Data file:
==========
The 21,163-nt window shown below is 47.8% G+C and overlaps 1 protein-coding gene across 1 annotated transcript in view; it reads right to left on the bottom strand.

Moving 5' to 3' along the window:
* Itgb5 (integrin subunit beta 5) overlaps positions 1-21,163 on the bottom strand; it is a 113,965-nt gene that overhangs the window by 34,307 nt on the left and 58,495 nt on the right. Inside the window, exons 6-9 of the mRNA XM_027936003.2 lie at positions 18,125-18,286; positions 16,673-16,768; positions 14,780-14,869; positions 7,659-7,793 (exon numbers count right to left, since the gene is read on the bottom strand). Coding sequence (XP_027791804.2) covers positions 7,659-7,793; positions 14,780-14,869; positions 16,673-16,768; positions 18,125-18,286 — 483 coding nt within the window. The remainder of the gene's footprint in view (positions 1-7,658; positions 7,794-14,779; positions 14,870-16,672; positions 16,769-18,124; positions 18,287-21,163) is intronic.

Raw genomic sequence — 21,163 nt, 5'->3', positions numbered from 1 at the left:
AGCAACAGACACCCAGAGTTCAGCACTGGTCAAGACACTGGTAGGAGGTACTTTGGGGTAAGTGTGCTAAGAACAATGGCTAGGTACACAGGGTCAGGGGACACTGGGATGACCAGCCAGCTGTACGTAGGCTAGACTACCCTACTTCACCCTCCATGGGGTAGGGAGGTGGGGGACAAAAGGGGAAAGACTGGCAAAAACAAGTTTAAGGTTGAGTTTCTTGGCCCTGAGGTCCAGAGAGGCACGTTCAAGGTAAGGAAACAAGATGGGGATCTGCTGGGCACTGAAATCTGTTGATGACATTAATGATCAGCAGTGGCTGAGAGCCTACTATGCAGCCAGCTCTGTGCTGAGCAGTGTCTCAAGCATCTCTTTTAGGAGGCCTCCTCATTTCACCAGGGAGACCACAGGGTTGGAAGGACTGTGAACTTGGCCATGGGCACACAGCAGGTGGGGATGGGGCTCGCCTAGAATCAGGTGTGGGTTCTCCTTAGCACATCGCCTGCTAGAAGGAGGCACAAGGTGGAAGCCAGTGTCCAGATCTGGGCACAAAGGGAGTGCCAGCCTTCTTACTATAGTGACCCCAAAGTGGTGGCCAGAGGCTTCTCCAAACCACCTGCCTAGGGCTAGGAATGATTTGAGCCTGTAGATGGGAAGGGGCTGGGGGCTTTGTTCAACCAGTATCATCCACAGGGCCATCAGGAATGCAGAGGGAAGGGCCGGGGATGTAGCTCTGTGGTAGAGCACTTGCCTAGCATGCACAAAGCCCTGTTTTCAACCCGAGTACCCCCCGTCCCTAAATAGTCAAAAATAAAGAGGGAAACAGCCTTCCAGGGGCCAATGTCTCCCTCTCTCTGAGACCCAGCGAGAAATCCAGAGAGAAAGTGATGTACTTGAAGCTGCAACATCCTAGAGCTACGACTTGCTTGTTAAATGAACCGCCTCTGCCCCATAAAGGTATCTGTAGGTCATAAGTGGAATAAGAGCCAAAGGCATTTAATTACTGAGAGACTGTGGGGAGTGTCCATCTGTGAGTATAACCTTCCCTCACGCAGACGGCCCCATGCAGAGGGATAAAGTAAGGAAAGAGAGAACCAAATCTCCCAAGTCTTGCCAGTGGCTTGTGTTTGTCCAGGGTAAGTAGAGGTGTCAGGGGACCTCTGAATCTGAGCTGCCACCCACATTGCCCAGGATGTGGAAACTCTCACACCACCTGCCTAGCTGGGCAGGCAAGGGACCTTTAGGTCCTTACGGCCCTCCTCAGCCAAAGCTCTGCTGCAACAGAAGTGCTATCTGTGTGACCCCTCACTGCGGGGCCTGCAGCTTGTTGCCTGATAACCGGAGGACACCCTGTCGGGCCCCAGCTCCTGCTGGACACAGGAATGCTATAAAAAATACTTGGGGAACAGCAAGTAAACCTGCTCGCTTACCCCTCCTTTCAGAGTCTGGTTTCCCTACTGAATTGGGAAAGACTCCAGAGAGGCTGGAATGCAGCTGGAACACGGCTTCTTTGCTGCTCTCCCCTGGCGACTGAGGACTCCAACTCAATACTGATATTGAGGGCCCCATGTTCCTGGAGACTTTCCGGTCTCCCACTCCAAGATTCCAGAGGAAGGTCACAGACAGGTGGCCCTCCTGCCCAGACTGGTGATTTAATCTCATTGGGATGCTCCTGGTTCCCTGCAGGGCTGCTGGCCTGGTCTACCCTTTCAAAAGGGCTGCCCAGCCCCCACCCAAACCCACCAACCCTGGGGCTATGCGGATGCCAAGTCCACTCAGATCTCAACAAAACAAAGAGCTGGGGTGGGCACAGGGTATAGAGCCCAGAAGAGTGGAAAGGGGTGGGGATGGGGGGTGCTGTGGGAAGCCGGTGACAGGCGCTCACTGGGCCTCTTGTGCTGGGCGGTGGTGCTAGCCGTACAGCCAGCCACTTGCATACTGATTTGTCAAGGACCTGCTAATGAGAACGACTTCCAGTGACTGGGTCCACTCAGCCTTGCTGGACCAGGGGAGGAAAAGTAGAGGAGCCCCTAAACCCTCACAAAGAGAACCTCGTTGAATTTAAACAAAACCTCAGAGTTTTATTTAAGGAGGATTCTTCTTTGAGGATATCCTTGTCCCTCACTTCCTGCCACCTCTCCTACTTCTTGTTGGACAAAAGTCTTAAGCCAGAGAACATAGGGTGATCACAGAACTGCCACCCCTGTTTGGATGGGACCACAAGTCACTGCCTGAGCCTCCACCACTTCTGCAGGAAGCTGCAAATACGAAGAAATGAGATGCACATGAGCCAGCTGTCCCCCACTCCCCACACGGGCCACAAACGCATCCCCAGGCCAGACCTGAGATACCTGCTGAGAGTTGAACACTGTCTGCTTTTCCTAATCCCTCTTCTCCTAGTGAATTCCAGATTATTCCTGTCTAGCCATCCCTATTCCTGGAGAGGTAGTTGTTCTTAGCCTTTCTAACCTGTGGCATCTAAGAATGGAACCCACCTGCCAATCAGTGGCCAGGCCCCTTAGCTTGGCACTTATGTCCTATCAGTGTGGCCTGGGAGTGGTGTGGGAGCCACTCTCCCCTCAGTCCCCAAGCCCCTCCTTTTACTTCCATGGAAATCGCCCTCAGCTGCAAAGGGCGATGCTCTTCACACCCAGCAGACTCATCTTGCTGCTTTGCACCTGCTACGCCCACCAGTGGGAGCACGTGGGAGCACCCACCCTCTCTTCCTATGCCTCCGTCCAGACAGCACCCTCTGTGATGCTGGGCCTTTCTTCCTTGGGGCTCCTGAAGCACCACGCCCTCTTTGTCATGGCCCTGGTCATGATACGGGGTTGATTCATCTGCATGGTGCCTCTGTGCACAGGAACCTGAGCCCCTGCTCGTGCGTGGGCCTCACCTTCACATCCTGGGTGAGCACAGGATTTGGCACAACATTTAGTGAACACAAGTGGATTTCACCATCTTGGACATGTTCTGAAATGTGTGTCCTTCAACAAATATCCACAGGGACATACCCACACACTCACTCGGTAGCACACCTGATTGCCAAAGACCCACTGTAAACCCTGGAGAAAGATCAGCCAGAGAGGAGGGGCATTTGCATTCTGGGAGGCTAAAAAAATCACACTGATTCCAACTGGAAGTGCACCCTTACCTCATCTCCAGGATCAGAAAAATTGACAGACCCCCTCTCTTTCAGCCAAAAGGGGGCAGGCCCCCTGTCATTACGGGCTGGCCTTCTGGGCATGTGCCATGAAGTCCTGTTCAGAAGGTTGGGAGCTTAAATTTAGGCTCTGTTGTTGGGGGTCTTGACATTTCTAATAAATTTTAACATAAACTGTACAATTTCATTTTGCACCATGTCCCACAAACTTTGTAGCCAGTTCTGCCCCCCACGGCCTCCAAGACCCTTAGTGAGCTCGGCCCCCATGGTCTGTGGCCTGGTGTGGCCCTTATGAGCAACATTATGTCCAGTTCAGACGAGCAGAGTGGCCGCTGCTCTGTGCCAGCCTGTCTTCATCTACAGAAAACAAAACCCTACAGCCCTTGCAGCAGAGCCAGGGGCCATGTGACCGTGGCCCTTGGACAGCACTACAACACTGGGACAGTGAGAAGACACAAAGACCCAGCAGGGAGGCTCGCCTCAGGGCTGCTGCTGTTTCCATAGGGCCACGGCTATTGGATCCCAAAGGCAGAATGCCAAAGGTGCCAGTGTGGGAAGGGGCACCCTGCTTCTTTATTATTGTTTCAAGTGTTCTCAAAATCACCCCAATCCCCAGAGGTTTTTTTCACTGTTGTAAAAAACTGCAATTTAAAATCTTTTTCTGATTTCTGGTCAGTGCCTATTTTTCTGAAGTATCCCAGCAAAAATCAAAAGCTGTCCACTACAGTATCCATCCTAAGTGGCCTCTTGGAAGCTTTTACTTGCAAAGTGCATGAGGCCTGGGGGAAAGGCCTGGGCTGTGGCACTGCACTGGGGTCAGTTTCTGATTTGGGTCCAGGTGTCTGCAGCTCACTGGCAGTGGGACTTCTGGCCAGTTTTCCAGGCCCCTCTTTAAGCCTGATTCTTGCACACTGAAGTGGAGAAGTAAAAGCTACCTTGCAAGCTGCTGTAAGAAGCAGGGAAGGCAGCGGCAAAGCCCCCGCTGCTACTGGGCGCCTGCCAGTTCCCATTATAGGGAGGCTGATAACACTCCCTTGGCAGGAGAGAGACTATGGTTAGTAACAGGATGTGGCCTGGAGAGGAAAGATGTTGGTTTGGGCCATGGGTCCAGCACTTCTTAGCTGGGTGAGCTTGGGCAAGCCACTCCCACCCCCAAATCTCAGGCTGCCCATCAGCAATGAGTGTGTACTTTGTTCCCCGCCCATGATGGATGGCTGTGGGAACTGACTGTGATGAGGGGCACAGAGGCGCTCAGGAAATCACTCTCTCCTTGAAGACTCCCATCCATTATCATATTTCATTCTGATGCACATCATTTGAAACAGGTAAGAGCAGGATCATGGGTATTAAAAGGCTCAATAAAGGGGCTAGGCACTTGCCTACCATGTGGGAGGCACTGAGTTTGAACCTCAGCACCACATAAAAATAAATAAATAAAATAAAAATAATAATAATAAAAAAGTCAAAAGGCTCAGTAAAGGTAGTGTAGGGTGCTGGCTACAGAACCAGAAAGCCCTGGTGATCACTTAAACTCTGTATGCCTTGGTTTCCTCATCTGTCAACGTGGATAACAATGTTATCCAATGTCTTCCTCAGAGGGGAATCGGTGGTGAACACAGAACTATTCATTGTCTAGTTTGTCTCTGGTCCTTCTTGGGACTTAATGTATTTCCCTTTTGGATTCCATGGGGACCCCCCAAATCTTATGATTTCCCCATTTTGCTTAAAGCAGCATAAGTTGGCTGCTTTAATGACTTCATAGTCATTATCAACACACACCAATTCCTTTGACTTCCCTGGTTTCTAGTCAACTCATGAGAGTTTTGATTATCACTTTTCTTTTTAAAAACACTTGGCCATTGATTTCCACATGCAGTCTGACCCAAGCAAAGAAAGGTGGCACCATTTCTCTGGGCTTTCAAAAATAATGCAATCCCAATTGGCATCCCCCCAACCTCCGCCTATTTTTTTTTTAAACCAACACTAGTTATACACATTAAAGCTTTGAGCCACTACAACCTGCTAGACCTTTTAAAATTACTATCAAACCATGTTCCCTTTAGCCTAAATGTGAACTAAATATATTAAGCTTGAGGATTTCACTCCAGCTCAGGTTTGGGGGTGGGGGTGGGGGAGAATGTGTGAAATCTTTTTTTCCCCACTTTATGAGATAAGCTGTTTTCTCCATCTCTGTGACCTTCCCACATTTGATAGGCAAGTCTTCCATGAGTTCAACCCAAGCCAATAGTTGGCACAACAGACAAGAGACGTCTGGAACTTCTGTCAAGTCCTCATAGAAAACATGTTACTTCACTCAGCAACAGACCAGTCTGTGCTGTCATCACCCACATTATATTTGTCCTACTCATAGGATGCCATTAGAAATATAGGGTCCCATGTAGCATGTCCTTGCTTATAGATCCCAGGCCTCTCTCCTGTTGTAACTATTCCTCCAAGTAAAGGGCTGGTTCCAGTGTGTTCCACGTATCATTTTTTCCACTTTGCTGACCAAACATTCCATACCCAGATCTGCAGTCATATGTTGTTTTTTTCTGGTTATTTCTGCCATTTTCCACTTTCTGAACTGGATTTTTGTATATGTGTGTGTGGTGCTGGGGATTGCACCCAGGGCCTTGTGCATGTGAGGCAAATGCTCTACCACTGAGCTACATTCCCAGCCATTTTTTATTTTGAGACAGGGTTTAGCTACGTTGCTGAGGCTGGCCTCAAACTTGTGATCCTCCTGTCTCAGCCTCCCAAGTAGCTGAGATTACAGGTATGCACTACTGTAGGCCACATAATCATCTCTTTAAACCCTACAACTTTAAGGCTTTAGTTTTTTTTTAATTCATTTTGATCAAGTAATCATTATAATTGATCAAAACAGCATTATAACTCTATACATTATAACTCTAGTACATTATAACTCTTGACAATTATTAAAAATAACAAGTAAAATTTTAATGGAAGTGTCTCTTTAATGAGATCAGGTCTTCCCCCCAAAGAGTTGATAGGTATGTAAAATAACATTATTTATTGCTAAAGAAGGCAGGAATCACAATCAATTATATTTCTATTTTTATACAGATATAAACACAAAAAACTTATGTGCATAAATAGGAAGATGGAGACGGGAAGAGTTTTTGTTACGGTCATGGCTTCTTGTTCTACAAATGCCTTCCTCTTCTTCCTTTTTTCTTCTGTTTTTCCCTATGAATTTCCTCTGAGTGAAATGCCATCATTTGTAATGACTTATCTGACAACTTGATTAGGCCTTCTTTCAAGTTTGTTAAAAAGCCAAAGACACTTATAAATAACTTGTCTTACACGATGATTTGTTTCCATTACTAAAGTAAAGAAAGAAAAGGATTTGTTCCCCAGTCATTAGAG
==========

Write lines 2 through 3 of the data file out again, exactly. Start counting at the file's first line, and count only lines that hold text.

Moving 5' to 3' along the window:
* Itgb5 (integrin subunit beta 5) overlaps positions 1-21,163 on the bottom strand; it is a 113,965-nt gene that overhangs the window by 34,307 nt on the left and 58,495 nt on the right. Inside the window, exons 6-9 of the mRNA XM_027936003.2 lie at positions 18,125-18,286; positions 16,673-16,768; positions 14,780-14,869; positions 7,659-7,793 (exon numbers count right to left, since the gene is read on the bottom strand). Coding sequence (XP_027791804.2) covers positions 7,659-7,793; positions 14,780-14,869; positions 16,673-16,768; positions 18,125-18,286 — 483 coding nt within the window. The remainder of the gene's footprint in view (positions 1-7,658; positions 7,794-14,779; positions 14,870-16,672; positions 16,769-18,124; positions 18,287-21,163) is intronic.